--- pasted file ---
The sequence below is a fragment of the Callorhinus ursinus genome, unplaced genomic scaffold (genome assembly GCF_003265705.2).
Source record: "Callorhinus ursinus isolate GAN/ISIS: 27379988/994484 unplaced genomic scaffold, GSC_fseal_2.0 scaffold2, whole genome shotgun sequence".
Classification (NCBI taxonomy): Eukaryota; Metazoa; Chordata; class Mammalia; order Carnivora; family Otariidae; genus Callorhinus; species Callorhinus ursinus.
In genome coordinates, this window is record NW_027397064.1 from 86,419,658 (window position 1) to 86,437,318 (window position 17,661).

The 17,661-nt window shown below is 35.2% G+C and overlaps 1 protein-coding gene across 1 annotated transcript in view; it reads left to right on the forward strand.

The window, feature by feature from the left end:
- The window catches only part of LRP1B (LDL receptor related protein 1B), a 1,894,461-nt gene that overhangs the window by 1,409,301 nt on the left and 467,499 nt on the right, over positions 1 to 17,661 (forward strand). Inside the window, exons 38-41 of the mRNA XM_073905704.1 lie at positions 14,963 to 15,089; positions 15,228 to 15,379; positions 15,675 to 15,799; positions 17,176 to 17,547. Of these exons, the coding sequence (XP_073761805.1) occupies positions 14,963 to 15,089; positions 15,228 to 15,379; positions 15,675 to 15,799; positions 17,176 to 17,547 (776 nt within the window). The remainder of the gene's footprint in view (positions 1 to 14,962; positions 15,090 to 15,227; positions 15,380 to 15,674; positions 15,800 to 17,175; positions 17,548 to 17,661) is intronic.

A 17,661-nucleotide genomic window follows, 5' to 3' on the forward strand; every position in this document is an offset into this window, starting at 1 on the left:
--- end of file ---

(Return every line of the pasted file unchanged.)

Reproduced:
The sequence below is a fragment of the Callorhinus ursinus genome, unplaced genomic scaffold (genome assembly GCF_003265705.2).
Source record: "Callorhinus ursinus isolate GAN/ISIS: 27379988/994484 unplaced genomic scaffold, GSC_fseal_2.0 scaffold2, whole genome shotgun sequence".
Classification (NCBI taxonomy): Eukaryota; Metazoa; Chordata; class Mammalia; order Carnivora; family Otariidae; genus Callorhinus; species Callorhinus ursinus.
In genome coordinates, this window is record NW_027397064.1 from 86,419,658 (window position 1) to 86,437,318 (window position 17,661).

The 17,661-nt window shown below is 35.2% G+C and overlaps 1 protein-coding gene across 1 annotated transcript in view; it reads left to right on the forward strand.

The window, feature by feature from the left end:
- The window catches only part of LRP1B (LDL receptor related protein 1B), a 1,894,461-nt gene that overhangs the window by 1,409,301 nt on the left and 467,499 nt on the right, over positions 1 to 17,661 (forward strand). Inside the window, exons 38-41 of the mRNA XM_073905704.1 lie at positions 14,963 to 15,089; positions 15,228 to 15,379; positions 15,675 to 15,799; positions 17,176 to 17,547. Of these exons, the coding sequence (XP_073761805.1) occupies positions 14,963 to 15,089; positions 15,228 to 15,379; positions 15,675 to 15,799; positions 17,176 to 17,547 (776 nt within the window). The remainder of the gene's footprint in view (positions 1 to 14,962; positions 15,090 to 15,227; positions 15,380 to 15,674; positions 15,800 to 17,175; positions 17,548 to 17,661) is intronic.

A 17,661-nucleotide genomic window follows, 5' to 3' on the forward strand; every position in this document is an offset into this window, starting at 1 on the left: